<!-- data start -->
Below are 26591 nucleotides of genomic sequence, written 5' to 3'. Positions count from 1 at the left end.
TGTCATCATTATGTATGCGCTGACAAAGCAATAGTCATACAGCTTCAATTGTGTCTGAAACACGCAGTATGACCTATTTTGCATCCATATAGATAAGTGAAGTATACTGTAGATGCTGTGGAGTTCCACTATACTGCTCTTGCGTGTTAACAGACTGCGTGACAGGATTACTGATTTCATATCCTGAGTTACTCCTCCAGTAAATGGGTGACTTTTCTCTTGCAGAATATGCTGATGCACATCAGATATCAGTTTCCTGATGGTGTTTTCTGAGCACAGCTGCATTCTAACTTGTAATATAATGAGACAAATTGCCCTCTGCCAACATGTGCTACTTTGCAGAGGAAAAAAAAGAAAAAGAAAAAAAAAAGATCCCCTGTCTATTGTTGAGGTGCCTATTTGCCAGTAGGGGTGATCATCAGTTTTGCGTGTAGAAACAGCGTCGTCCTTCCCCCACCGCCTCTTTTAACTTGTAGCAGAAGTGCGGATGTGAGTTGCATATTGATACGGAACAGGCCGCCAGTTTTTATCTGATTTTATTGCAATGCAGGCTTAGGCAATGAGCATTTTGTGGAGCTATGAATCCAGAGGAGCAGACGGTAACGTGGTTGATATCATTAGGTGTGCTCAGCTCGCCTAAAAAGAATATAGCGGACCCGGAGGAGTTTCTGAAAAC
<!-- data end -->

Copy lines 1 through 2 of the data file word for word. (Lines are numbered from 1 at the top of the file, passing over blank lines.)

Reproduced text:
Below are 26591 nucleotides of genomic sequence, written 5' to 3'. Positions count from 1 at the left end.
TGTCATCATTATGTATGCGCTGACAAAGCAATAGTCATACAGCTTCAATTGTGTCTGAAACACGCAGTATGACCTATTTTGCATCCATATAGATAAGTGAAGTATACTGTAGATGCTGTGGAGTTCCACTATACTGCTCTTGCGTGTTAACAGACTGCGTGACAGGATTACTGATTTCATATCCTGAGTTACTCCTCCAGTAAATGGGTGACTTTTCTCTTGCAGAATATGCTGATGCACATCAGATATCAGTTTCCTGATGGTGTTTTCTGAGCACAGCTGCATTCTAACTTGTAATATAATGAGACAAATTGCCCTCTGCCAACATGTGCTACTTTGCAGAGGAAAAAAAAGAAAAAGAAAAAAAAAAGATCCCCTGTCTATTGTTGAGGTGCCTATTTGCCAGTAGGGGTGATCATCAGTTTTGCGTGTAGAAACAGCGTCGTCCTTCCCCCACCGCCTCTTTTAACTTGTAGCAGAAGTGCGGATGTGAGTTGCATATTGATACGGAACAGGCCGCCAGTTTTTATCTGATTTTATTGCAATGCAGGCTTAGGCAATGAGCATTTTGTGGAGCTATGAATCCAGAGGAGCAGACGGTAACGTGGTTGATATCATTAGGTGTGCTCAGCTCGCCTAAAAAGAATATAGCGGACCCGGAGGAGTTTCTGAAAAC